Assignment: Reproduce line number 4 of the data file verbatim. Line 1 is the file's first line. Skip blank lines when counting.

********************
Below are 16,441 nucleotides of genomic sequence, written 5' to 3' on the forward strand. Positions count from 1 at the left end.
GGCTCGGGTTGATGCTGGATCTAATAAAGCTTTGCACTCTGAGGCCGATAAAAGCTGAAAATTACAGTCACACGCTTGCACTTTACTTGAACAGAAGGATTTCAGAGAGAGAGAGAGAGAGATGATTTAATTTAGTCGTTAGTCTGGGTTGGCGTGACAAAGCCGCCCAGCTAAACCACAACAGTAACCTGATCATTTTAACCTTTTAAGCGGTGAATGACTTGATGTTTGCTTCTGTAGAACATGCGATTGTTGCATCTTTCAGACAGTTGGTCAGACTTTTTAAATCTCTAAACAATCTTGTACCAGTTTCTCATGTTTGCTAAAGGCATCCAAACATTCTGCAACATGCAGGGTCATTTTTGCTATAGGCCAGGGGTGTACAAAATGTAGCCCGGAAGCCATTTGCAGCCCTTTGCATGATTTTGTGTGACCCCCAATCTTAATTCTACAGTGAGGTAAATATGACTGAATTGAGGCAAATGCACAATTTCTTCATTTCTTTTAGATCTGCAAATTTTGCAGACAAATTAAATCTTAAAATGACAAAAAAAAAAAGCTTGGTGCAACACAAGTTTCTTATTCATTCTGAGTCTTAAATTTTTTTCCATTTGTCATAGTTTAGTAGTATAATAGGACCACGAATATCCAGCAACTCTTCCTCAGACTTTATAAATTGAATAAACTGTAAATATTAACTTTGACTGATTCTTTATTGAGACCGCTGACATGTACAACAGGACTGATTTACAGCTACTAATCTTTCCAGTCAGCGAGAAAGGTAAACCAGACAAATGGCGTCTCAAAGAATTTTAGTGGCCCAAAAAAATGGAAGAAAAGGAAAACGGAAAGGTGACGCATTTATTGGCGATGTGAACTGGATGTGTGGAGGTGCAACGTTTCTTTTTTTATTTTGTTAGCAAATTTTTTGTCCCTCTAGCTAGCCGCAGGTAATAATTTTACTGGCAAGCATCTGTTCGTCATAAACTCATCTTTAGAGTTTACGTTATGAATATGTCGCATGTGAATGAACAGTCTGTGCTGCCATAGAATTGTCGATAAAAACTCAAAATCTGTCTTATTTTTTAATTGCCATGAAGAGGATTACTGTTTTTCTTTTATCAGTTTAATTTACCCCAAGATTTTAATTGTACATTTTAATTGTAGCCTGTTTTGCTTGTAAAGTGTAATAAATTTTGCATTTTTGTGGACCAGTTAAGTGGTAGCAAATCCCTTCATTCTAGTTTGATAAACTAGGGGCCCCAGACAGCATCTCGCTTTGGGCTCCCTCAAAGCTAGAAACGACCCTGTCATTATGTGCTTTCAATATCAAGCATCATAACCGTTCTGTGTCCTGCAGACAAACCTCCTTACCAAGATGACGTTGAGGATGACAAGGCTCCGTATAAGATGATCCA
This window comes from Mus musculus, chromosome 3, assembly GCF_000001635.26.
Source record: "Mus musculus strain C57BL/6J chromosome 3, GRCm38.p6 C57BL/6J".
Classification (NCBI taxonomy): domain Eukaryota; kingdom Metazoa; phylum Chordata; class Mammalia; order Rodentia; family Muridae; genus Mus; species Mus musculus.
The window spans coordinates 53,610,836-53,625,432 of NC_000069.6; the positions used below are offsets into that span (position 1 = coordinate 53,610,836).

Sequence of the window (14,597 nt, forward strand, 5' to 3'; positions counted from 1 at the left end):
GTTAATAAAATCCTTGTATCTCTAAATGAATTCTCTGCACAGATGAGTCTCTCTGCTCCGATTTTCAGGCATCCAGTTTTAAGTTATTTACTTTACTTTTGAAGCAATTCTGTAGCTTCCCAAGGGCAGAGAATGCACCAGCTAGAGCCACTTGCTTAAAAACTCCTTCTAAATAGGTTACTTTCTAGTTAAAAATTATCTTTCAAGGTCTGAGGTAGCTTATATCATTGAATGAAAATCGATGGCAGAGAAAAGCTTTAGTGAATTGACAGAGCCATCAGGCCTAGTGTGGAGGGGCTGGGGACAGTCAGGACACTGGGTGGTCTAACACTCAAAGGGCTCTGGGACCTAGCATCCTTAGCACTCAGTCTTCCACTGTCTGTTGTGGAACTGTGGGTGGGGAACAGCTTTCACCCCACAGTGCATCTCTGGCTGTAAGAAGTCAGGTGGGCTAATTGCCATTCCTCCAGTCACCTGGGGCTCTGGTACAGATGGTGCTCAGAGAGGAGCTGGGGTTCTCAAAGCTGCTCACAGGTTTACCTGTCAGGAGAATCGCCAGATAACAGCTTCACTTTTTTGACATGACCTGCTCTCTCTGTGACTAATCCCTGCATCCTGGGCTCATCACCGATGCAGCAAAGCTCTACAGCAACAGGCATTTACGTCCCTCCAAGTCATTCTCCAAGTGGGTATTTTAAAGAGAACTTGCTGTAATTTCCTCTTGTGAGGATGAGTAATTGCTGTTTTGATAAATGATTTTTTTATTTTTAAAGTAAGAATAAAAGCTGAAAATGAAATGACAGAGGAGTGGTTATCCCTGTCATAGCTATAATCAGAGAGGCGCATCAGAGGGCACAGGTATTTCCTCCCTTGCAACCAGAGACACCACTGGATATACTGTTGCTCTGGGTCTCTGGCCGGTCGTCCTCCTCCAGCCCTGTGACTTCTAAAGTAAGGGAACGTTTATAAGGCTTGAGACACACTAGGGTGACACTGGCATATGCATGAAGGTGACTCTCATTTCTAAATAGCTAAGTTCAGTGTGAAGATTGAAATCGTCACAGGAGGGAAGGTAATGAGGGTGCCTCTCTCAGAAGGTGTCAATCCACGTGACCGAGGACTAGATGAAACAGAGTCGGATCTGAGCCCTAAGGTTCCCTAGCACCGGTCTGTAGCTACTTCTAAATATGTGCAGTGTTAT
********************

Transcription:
Source record: "Mus musculus strain C57BL/6J chromosome 3, GRCm38.p6 C57BL/6J".